Teachers group: Government efforts on full face-to-face lessons are ‘half-baked’

The Alliance of Concerned Teachers (ACT) Philippines said the government’s efforts to introduce comprehensive face-to-face classes have been “half-baked”, citing reports received from teachers nationwide.

In a statement, the ACT said it had received at least 85 reports of a severe shortage of classrooms, “forcing schools to hold lessons even in hallways, bleachers, stage, tents and classrooms. divided into two”.

The group said it received 101 reports of lack of school furniture and 120 reports of inadequate books and modules.

Meanwhile, the highest number of reports, at 167, concerned teachers’ excessive teaching and non-teaching workload, while 161 reports reported on the severity of learning gaps and recovery difficulties. of learning.

Ninety-four percent of public schools in the National Capital Region (NCR) resumed five-day in-person classes Nov. 2, more than two years since the COVID-19 pandemic began.

“If our government officials think that learning gaps can automatically be closed once students set foot in school, they are wrong,” ACT President Vladimir Quetua said in a statement. released Wednesday.

“How to truly close the learning gaps without a strong, evidence-based education recovery program and in a less than ideal setting is a monumental challenge for teachers to address, as they themselves have been tasked with more teaching and ancillary duties,” Quetua added.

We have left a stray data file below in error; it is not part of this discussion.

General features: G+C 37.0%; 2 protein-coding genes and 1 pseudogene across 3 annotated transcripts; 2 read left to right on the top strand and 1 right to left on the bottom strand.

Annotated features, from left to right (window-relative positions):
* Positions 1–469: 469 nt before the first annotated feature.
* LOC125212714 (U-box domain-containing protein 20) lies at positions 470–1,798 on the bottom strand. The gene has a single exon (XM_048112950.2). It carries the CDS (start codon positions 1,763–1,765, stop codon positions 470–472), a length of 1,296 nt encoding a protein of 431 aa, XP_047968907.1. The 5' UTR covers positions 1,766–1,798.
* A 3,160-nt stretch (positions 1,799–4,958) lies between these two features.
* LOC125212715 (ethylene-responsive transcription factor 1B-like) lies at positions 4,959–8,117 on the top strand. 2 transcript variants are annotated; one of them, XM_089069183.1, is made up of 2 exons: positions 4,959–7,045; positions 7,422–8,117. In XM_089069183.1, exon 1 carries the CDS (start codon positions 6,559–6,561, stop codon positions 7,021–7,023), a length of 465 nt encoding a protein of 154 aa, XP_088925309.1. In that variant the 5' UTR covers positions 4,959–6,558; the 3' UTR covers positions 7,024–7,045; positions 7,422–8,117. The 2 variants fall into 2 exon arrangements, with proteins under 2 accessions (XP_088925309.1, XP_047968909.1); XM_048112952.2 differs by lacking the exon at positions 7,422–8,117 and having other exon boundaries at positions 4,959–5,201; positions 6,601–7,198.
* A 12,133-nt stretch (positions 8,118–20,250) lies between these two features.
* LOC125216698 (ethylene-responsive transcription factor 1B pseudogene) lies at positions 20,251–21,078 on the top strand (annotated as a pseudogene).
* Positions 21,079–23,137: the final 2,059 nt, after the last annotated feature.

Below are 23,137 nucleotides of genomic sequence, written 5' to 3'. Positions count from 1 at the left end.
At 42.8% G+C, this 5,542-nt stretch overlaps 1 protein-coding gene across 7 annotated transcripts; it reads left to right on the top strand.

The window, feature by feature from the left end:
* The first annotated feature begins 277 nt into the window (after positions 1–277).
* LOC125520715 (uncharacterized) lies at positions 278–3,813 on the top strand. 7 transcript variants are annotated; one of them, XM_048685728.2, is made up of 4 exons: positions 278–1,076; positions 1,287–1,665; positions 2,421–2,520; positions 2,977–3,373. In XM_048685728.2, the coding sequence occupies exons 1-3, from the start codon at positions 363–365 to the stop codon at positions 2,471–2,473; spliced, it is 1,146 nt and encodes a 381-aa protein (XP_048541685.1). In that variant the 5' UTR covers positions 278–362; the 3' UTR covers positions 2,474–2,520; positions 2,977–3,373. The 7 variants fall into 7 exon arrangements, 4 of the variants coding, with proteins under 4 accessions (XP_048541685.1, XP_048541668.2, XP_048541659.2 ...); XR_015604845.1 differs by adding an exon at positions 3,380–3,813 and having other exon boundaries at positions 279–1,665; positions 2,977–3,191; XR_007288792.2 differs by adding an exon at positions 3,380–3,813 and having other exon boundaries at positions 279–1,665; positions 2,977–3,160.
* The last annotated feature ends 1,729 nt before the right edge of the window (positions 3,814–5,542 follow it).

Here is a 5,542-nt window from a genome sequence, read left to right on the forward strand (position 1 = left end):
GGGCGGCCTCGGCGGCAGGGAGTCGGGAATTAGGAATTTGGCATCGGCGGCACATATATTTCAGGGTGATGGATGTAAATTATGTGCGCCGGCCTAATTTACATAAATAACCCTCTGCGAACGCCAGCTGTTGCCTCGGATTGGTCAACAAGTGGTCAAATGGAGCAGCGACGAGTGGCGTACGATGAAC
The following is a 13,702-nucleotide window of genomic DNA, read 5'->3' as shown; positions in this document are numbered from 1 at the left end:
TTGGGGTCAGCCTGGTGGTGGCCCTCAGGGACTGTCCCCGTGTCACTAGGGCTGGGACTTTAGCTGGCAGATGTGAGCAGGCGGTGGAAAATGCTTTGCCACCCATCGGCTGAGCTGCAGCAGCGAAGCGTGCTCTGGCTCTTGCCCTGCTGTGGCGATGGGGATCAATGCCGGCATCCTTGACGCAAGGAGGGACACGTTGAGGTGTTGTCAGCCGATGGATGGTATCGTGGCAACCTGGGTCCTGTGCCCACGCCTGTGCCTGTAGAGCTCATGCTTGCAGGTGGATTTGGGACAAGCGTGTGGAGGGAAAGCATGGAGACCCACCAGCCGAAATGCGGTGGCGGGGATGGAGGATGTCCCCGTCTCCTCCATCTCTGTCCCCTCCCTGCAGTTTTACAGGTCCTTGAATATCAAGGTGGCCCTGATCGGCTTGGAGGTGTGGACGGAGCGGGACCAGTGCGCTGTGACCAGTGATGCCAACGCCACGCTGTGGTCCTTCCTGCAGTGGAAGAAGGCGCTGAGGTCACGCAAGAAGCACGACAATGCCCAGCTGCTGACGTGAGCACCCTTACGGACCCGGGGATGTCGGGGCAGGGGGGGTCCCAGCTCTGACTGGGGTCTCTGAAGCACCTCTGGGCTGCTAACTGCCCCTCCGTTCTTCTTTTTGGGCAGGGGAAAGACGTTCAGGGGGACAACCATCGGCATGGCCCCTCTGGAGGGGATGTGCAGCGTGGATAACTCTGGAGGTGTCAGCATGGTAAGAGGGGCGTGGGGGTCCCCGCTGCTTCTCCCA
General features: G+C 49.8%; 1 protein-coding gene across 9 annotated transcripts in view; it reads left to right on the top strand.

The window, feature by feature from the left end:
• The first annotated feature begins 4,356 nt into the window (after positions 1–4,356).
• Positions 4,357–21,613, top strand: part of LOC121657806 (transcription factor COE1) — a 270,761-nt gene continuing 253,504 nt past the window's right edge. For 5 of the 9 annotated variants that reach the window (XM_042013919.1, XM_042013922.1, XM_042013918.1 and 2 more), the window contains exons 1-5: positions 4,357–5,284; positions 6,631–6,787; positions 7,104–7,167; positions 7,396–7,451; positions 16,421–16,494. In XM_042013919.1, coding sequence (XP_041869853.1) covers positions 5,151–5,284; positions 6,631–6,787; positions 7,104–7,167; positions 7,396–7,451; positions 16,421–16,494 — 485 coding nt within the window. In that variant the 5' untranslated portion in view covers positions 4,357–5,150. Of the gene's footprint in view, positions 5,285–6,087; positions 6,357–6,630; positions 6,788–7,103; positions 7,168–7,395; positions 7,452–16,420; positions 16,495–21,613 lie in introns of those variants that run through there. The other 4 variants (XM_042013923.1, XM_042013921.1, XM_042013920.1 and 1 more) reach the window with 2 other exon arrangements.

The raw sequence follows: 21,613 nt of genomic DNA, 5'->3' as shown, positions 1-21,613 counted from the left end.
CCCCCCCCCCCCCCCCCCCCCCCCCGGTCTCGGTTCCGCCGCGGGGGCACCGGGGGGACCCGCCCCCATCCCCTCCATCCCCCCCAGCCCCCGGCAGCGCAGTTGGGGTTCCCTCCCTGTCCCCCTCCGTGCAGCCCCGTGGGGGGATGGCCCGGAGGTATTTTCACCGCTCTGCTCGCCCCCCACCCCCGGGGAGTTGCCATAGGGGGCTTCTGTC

The teachers’ group then called for long-term solutions.

“I misunderstood and mistreated education for the school year in Hindi, and learning Hindi in the learning crisis,” Quetua said.

Among the group’s proposals are concrete, long-term plans and solutions to address the shortage of 167,000 students in classrooms; hiring at least 147,000 new teachers to reduce class size to 35 students; and employing in each school a nurse, guidance counsellor, property custodian, librarian, security guard, and registrar to free teachers from incidental duties.

It also aimed to reduce the workload of teachers, lowering the required teaching time to four hours a day in order to have enough time for lesson preparation and other teaching-related tasks, and to eliminate excessive paperwork and reporting.

The group called for teachers’ salaries to be increased with timely benefits, including the provision of laptops and internet support to teachers.

“Strong and effective education recovery program based on an objective assessment of learners’ current skills; revise the K-12 curriculum to decongest the curriculum and focus on the fundamentals,” he added.

GMA News Online has sought comment from the Department of Education (DepEd).

The Higher Education Commission (CHED) has also asked higher education institutions (HEIs) to adopt full face-to-face courses or offer blended learning for the second semester of the 2022 to 2023 academic year.

Students and teachers attending face-to-face classes can also now choose to remove their face masks even in classrooms, as the DepEd confirmed on Tuesday that they will adhere to the existing national policy allowing optional masking at the indoors and outdoors amid the COVID-19 pandemic. — BM, GMA integrated news

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